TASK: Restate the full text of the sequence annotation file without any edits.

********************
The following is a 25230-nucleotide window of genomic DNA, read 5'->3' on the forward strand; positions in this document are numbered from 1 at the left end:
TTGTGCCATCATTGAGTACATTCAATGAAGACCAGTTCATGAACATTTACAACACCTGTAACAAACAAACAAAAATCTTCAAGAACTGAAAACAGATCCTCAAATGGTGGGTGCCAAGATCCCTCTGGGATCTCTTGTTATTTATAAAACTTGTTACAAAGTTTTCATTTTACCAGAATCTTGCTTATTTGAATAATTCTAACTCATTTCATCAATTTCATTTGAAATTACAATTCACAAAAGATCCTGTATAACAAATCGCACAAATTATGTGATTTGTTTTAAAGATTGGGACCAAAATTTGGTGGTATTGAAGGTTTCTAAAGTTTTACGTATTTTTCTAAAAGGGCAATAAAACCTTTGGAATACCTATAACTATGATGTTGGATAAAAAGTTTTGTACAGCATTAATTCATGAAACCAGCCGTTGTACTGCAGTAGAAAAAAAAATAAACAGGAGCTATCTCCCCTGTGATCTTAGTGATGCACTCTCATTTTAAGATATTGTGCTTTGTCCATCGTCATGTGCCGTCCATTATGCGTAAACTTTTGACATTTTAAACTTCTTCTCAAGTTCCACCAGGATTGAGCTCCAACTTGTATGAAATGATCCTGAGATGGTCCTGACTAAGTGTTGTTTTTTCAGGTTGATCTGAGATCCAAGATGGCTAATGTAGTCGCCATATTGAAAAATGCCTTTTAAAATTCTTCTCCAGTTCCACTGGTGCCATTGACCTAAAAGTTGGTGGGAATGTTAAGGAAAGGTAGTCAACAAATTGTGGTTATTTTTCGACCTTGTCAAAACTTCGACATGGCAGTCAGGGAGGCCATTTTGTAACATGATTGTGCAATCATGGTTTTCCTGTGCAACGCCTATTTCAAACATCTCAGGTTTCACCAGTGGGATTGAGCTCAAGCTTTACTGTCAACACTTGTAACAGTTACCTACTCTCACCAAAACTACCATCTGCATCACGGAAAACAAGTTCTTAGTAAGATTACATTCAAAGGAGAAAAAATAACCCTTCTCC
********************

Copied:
The following is a 25230-nucleotide window of genomic DNA, read 5'->3' on the forward strand; positions in this document are numbered from 1 at the left end:
TTGTGCCATCATTGAGTACATTCAATGAAGACCAGTTCATGAACATTTACAACACCTGTAACAAACAAACAAAAATCTTCAAGAACTGAAAACAGATCCTCAAATGGTGGGTGCCAAGATCCCTCTGGGATCTCTTGTTATTTATAAAACTTGTTACAAAGTTTTCATTTTACCAGAATCTTGCTTATTTGAATAATTCTAACTCATTTCATCAATTTCATTTGAAATTACAATTCACAAAAGATCCTGTATAACAAATCGCACAAATTATGTGATTTGTTTTAAAGATTGGGACCAAAATTTGGTGGTATTGAAGGTTTCTAAAGTTTTACGTATTTTTCTAAAAGGGCAATAAAACCTTTGGAATACCTATAACTATGATGTTGGATAAAAAGTTTTGTACAGCATTAATTCATGAAACCAGCCGTTGTACTGCAGTAGAAAAAAAAATAAACAGGAGCTATCTCCCCTGTGATCTTAGTGATGCACTCTCATTTTAAGATATTGTGCTTTGTCCATCGTCATGTGCCGTCCATTATGCGTAAACTTTTGACATTTTAAACTTCTTCTCAAGTTCCACCAGGATTGAGCTCCAACTTGTATGAAATGATCCTGAGATGGTCCTGACTAAGTGTTGTTTTTTCAGGTTGATCTGAGATCCAAGATGGCTAATGTAGTCGCCATATTGAAAAATGCCTTTTAAAATTCTTCTCCAGTTCCACTGGTGCCATTGACCTAAAAGTTGGTGGGAATGTTAAGGAAAGGTAGTCAACAAATTGTGGTTATTTTTCGACCTTGTCAAAACTTCGACATGGCAGTCAGGGAGGCCATTTTGTAACATGATTGTGCAATCATGGTTTTCCTGTGCAACGCCTATTTCAAACATCTCAGGTTTCACCAGTGGGATTGAGCTCAAGCTTTACTGTCAACACTTGTAACAGTTACCTACTCTCACCAAAACTACCATCTGCATCACGGAAAACAAGTTCTTAGTAAGATTACATTCAAAGGAGAAAAAATAACCCTTCTCC